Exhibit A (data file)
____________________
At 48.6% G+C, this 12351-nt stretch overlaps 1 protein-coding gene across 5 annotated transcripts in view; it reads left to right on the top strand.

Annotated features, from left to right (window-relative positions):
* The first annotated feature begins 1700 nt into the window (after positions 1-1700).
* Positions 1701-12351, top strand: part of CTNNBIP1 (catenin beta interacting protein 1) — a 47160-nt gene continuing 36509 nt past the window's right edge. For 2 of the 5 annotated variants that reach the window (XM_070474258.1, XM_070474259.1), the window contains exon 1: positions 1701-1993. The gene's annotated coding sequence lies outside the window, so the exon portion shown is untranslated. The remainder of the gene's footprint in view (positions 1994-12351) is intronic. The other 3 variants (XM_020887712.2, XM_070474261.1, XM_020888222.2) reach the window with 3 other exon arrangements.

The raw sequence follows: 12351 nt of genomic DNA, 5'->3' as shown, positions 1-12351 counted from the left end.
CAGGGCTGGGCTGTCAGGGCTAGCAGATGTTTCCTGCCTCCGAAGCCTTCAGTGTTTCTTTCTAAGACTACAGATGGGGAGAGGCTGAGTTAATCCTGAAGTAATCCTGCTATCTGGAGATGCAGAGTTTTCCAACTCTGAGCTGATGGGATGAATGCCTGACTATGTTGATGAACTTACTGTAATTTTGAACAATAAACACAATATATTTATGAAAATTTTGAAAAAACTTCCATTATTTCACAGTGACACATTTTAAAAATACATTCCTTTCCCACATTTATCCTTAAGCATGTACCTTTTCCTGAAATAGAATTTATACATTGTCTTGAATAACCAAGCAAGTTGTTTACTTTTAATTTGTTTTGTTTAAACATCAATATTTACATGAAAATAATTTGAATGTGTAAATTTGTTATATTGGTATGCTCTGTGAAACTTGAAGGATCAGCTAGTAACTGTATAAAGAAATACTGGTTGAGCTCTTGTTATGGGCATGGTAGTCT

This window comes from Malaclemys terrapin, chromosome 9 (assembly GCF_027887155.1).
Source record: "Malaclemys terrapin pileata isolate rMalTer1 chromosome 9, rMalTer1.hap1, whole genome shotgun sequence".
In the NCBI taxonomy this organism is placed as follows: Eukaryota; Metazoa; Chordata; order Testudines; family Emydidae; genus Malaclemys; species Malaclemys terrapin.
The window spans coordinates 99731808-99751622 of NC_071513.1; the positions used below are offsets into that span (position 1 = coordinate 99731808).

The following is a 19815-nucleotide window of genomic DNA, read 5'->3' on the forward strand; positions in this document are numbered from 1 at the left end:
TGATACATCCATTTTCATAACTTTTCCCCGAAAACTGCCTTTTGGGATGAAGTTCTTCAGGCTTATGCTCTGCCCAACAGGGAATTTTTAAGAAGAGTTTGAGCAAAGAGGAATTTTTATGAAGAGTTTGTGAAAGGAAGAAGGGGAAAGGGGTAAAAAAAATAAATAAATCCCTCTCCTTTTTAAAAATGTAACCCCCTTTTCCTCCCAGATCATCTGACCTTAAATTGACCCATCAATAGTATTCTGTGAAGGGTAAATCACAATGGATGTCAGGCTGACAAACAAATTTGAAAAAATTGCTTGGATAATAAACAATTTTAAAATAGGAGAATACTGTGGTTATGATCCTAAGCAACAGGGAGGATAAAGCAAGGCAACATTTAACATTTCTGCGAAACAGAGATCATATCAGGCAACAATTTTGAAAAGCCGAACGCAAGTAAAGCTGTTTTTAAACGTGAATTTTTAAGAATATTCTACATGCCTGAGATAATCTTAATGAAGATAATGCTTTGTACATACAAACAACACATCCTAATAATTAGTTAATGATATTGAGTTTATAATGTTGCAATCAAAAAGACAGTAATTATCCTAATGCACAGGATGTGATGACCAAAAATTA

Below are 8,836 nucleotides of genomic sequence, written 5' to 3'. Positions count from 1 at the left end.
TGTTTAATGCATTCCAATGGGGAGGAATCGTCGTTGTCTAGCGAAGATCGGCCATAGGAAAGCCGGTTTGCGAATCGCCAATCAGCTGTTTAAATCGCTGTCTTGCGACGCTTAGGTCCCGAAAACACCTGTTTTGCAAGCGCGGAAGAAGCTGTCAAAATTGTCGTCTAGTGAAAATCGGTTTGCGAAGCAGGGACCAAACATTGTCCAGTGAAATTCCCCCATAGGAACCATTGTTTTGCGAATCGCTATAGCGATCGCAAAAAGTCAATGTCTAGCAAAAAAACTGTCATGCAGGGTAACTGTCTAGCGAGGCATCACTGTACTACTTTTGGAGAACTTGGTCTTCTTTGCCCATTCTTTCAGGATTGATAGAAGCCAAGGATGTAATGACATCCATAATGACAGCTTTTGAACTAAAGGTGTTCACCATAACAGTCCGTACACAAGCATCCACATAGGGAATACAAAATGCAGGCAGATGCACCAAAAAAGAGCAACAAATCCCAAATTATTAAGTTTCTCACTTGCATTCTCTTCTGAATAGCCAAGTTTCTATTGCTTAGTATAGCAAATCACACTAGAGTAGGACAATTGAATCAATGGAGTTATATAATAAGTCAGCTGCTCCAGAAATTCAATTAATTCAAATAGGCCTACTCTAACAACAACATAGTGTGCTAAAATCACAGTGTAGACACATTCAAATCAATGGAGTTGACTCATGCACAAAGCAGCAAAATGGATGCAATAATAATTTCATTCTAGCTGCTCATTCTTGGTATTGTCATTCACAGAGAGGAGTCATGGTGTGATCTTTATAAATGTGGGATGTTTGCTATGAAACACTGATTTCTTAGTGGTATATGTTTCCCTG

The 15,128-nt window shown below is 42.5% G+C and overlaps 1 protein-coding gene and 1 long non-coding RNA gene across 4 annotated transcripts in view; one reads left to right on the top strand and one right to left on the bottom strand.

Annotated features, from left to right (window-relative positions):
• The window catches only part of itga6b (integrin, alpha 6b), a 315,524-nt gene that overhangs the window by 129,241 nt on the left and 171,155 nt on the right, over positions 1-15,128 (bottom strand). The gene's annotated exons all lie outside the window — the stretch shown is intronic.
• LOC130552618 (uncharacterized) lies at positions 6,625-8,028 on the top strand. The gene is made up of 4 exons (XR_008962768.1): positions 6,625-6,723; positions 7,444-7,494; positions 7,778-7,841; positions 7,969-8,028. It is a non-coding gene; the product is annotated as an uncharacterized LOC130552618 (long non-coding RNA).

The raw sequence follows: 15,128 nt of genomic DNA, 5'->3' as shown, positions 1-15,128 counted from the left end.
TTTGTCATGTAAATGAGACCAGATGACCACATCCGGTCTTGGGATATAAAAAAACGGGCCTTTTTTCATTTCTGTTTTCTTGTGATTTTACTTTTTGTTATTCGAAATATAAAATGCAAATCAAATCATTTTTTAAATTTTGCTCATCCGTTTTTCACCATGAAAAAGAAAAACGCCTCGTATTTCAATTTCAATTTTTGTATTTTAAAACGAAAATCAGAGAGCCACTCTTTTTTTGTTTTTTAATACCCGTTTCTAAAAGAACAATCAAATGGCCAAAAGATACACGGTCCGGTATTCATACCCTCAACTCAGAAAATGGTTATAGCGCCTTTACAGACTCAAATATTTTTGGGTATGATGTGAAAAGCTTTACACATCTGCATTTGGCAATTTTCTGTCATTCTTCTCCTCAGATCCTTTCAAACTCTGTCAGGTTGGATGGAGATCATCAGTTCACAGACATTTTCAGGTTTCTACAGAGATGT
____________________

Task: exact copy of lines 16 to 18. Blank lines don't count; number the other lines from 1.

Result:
Annotated features, from left to right (window-relative positions):
• The window catches only part of itga6b (integrin, alpha 6b), a 315,524-nt gene that overhangs the window by 129,241 nt on the left and 171,155 nt on the right, over positions 1-15,128 (bottom strand). The gene's annotated exons all lie outside the window — the stretch shown is intronic.
• LOC130552618 (uncharacterized) lies at positions 6,625-8,028 on the top strand. The gene is made up of 4 exons (XR_008962768.1): positions 6,625-6,723; positions 7,444-7,494; positions 7,778-7,841; positions 7,969-8,028. It is a non-coding gene; the product is annotated as an uncharacterized LOC130552618 (long non-coding RNA).